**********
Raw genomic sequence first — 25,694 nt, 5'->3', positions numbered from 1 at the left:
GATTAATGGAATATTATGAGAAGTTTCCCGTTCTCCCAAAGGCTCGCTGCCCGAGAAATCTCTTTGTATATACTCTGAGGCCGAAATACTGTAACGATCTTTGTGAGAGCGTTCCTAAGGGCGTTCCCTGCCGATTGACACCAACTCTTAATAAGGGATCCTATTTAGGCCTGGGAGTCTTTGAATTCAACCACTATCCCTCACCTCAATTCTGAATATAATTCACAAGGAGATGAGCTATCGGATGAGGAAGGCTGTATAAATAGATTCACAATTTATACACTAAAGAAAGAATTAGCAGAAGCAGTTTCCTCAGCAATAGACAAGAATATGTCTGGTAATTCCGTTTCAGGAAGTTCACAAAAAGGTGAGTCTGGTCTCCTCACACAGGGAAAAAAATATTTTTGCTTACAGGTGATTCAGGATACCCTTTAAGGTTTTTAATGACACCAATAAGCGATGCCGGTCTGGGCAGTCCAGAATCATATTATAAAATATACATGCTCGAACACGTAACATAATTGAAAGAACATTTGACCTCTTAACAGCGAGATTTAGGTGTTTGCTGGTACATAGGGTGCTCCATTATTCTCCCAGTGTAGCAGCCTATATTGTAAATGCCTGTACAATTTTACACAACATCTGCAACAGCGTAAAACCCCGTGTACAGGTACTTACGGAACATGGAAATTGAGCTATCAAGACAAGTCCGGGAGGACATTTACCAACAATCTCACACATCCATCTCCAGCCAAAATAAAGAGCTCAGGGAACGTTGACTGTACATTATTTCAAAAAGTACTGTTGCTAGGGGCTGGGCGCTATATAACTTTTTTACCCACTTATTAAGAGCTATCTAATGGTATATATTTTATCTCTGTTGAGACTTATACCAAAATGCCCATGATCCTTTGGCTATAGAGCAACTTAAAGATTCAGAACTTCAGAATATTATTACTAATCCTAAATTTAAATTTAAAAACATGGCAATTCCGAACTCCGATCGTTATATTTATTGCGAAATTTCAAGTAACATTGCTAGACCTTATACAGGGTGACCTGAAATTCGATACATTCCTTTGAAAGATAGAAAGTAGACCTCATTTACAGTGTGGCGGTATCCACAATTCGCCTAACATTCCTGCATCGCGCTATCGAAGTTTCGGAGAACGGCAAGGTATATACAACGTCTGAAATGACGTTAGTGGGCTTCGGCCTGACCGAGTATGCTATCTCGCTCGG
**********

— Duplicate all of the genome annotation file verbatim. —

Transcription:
Raw genomic sequence first — 25,694 nt, 5'->3', positions numbered from 1 at the left:
GATTAATGGAATATTATGAGAAGTTTCCCGTTCTCCCAAAGGCTCGCTGCCCGAGAAATCTCTTTGTATATACTCTGAGGCCGAAATACTGTAACGATCTTTGTGAGAGCGTTCCTAAGGGCGTTCCCTGCCGATTGACACCAACTCTTAATAAGGGATCCTATTTAGGCCTGGGAGTCTTTGAATTCAACCACTATCCCTCACCTCAATTCTGAATATAATTCACAAGGAGATGAGCTATCGGATGAGGAAGGCTGTATAAATAGATTCACAATTTATACACTAAAGAAAGAATTAGCAGAAGCAGTTTCCTCAGCAATAGACAAGAATATGTCTGGTAATTCCGTTTCAGGAAGTTCACAAAAAGGTGAGTCTGGTCTCCTCACACAGGGAAAAAAATATTTTTGCTTACAGGTGATTCAGGATACCCTTTAAGGTTTTTAATGACACCAATAAGCGATGCCGGTCTGGGCAGTCCAGAATCATATTATAAAATATACATGCTCGAACACGTAACATAATTGAAAGAACATTTGACCTCTTAACAGCGAGATTTAGGTGTTTGCTGGTACATAGGGTGCTCCATTATTCTCCCAGTGTAGCAGCCTATATTGTAAATGCCTGTACAATTTTACACAACATCTGCAACAGCGTAAAACCCCGTGTACAGGTACTTACGGAACATGGAAATTGAGCTATCAAGACAAGTCCGGGAGGACATTTACCAACAATCTCACACATCCATCTCCAGCCAAAATAAAGAGCTCAGGGAACGTTGACTGTACATTATTTCAAAAAGTACTGTTGCTAGGGGCTGGGCGCTATATAACTTTTTTACCCACTTATTAAGAGCTATCTAATGGTATATATTTTATCTCTGTTGAGACTTATACCAAAATGCCCATGATCCTTTGGCTATAGAGCAACTTAAAGATTCAGAACTTCAGAATATTATTACTAATCCTAAATTTAAATTTAAAAACATGGCAATTCCGAACTCCGATCGTTATATTTATTGCGAAATTTCAAGTAACATTGCTAGACCTTATACAGGGTGACCTGAAATTCGATACATTCCTTTGAAAGATAGAAAGTAGACCTCATTTACAGTGTGGCGGTATCCACAATTCGCCTAACATTCCTGCATCGCGCTATCGAAGTTTCGGAGAACGGCAAGGTATATACAACGTCTGAAATGACGTTAGTGGGCTTCGGCCTGACCGAGTATGCTATCTCGCTCGG